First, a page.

Proceeds of Crime Bill

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Mr. Ian Davidson (Glasgow, Pollok): Does the hon. Gentleman want to make it more difficult or easier to take assets from convicted drug dealers?

Mr. Hawkins: We want a just result in every case. We do not want draconian confiscation. The hon. Gentleman has rightly been concerned throughout our proceedings with hitting the Mr. Bigs, and we share that view. Equally, however, he would not argue that merely because a Labour Government have introduced the Bill, the wording must by definition be right in every case. Our job as a parliamentary Committee is not to rubber-stamp proposals but to ensure that the wording is right and will be effective in achieving the objective that he and I share—to hit Mr. Bigs—while ensuring that powers are not introduced that are so draconian that they will turn us into a police state.

Mr. Davidson: Is that a yes or a no?

Mr. Hawkins: We are not trying to make it more difficult for people who are properly the subject of the new powers to have their assets taken away.

Mr. Ainsworth: You are.

Mr. Hawkins: No, we are not. We are trying to do our job and ensure that the only laws that Parliament passes are just and proper ones.

I have made my point, and I do not believe that there is any point in repeating it, but we hope that even if the Minister is not persuaded today—

Mr. Ainsworth: The hon. Gentleman may disagree with my comments, but he should not misrepresent them. He says that it is clear from my comments that we do not want a terribly high hurdle and that using the civil standard rather than the balance of probabilities would be a clear sign of the level of proof required. He may disagree with my comments, but in fact the burden of them is the reverse. The hurdle is being not lowered but clarified by changing the formula from the civil standard to the balance of probabilities.

Mr. Grieve: We doubt that.

Mr. Hawkins: Indeed we do. Obviously we are not going to agree. My hon. Friend and I will invite Opposition Members and others who are worried about getting the law right to vote against the Government's proposal and for amendment No. 31.

Mr. Grieve: The Minister has not entirely reassured me. His argument seems circular. On the one hand, he argues that there is no difference between the balance of probabilities and the civil standard of proof, but on the other, he chose, presumably following advice, to change the wording between the draft Bill and this version in order to effect that transformation. He now reassures us, by way of a subtext, that reference to the balance of probabilities rather than the civil standard of proof will not constitute a terrible hurdle to confiscation.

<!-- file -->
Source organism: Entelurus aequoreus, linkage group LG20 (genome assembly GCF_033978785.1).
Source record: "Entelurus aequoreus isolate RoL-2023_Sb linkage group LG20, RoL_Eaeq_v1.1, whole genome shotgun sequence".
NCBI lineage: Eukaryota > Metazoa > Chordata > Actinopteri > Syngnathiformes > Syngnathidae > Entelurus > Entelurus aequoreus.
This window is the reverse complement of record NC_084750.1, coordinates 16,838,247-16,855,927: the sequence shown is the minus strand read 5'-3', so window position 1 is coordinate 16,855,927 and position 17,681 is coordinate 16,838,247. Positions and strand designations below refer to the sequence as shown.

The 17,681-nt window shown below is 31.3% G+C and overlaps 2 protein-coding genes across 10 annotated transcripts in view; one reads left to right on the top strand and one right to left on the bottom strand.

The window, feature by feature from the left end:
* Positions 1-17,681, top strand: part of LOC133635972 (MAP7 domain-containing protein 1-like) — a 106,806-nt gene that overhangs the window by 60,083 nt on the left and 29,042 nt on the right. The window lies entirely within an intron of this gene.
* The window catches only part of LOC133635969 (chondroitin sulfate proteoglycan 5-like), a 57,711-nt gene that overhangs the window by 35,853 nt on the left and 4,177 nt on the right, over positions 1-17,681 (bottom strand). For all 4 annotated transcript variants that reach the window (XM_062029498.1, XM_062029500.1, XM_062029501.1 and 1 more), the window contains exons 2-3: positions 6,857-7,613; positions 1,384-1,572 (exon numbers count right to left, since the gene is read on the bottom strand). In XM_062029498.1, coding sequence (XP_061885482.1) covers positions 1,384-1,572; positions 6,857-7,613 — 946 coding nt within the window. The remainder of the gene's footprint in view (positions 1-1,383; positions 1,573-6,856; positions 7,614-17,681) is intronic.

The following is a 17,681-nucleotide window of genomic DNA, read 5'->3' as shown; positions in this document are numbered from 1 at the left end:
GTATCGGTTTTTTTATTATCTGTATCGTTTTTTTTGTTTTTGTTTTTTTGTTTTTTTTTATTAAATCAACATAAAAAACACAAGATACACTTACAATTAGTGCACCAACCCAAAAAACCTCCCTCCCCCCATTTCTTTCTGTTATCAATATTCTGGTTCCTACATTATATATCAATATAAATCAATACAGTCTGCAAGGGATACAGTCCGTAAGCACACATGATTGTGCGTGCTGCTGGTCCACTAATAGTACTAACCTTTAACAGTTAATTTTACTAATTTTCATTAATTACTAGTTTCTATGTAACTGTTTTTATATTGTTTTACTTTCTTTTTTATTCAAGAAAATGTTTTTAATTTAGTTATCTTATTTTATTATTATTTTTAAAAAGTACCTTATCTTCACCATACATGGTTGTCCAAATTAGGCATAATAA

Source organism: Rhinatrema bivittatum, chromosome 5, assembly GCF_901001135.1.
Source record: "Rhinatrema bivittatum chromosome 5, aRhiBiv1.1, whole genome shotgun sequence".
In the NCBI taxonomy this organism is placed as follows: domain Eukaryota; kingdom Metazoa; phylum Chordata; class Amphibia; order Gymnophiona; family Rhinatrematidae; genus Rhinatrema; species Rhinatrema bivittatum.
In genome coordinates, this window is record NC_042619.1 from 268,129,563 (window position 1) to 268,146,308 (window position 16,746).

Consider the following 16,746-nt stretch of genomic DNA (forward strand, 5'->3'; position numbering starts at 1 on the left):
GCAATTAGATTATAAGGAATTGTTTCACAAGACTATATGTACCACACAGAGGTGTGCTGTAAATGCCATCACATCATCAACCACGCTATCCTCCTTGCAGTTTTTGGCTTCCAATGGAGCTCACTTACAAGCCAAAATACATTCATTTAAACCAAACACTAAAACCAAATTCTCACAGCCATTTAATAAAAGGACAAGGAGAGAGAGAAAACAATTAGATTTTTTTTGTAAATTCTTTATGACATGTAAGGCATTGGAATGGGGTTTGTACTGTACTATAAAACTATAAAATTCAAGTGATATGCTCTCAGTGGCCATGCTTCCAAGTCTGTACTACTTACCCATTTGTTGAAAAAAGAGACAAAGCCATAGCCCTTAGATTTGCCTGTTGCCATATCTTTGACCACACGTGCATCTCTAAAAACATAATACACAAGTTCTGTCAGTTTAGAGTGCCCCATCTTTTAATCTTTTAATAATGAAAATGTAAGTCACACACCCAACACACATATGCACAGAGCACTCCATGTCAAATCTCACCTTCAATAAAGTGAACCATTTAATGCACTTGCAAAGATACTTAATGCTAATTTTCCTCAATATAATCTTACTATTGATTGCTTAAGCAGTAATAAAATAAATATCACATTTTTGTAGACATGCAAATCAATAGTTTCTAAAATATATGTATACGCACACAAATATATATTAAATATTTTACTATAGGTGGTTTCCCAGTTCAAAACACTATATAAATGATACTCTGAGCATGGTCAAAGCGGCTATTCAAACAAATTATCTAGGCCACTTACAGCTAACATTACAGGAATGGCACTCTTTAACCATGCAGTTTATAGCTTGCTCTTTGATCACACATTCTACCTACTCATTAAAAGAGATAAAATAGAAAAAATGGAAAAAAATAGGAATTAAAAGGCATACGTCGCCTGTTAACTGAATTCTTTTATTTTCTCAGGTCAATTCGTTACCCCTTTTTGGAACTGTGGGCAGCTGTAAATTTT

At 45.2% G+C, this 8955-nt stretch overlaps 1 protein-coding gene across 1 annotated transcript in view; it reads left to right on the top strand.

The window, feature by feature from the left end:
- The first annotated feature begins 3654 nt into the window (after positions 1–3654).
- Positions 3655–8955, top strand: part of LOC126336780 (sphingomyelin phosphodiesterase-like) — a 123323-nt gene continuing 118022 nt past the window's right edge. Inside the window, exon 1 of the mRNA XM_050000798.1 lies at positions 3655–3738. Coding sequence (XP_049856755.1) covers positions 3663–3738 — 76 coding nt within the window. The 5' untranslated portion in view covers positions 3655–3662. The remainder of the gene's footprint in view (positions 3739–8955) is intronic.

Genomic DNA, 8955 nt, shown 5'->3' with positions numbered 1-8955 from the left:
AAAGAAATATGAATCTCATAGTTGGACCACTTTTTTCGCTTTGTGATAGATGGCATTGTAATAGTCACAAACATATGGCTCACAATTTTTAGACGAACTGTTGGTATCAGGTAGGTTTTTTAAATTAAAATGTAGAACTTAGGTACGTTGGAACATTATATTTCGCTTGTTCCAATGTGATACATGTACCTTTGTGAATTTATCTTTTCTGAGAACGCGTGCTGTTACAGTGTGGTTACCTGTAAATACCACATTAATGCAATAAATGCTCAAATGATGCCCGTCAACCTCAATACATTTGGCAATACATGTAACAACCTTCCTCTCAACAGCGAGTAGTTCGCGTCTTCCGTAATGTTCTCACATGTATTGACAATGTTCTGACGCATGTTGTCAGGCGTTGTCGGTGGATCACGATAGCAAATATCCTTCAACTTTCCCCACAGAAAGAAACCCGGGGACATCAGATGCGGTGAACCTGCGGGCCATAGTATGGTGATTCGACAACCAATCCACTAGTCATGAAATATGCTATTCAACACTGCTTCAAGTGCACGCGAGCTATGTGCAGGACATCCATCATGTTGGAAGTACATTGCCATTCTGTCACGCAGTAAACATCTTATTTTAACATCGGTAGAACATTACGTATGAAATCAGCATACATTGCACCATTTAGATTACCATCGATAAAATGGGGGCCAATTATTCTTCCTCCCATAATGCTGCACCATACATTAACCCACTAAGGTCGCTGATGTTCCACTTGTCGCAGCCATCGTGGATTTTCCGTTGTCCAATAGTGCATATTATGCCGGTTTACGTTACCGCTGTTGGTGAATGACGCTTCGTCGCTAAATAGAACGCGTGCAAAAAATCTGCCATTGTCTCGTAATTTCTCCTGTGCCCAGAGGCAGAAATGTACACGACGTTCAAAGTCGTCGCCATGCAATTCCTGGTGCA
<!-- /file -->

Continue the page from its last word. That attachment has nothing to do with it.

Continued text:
The Minister made some interesting and correct remarks about the history of the matter, and that is where my anxiety stems from. As he is aware, following the introduction of confiscation legislation, the judiciary, in trying to apply the rules of fairness that should colour its approach, reached the conclusion that the only proper test that should be applied in confiscation was the criminal standard. Parliament said that it was unhappy with that, as is its right. However, it is worth bearing it in mind that the judiciary, in evolving its own rules, reached that conclusion in 1990, and I am sure that it did so because it was worried about unfairness, which should always colour the view of Parliament, and especially of the Committee. If justice is to be seen to be done, it must be seen to be fair.

As the Minister appreciates, my intention in tabling, perhaps with tongue in cheek, a return to the criminal standard of proof was not to press the matter to a Division. I accept that Parliament has made a decision on that, but the Minister has acknowledged that, for several years and under certain circumstances, the courts have had some latitude to evolve their own rules about the flexibility within the civil standard. However, it is not inconceivable that the judiciary would also exercise latitude if we were to stick with the balance of probabilities.

The allegation that is made in confiscation proceedings is akin to fraud: a person is accused of owning assets that have been obtained fraudulently, or by other dishonest means. As that is the case, there are compelling arguments for leaving the judiciary with discretion. It would have that in greater measure if the balance of probabilities were replaced by the civil standard of proof.

My point might be akin to counting the angels on the head of a pin, because it is open to doubt whether one form of words will produce a hugely different approach from the other. However, I prefer to refer to the civil standard of proof. It is an expression that is currently used more frequently than the balance of probabilities. It also sends out a signal that, in deciding on matters in which the burden is firmly placed on the people who are suffering the confiscation to prove their case, the judiciary is exercising a test under the civil standard that can be tailored to the circumstances. Moreover, the Minister's officials initially thought that that was the correct test to apply.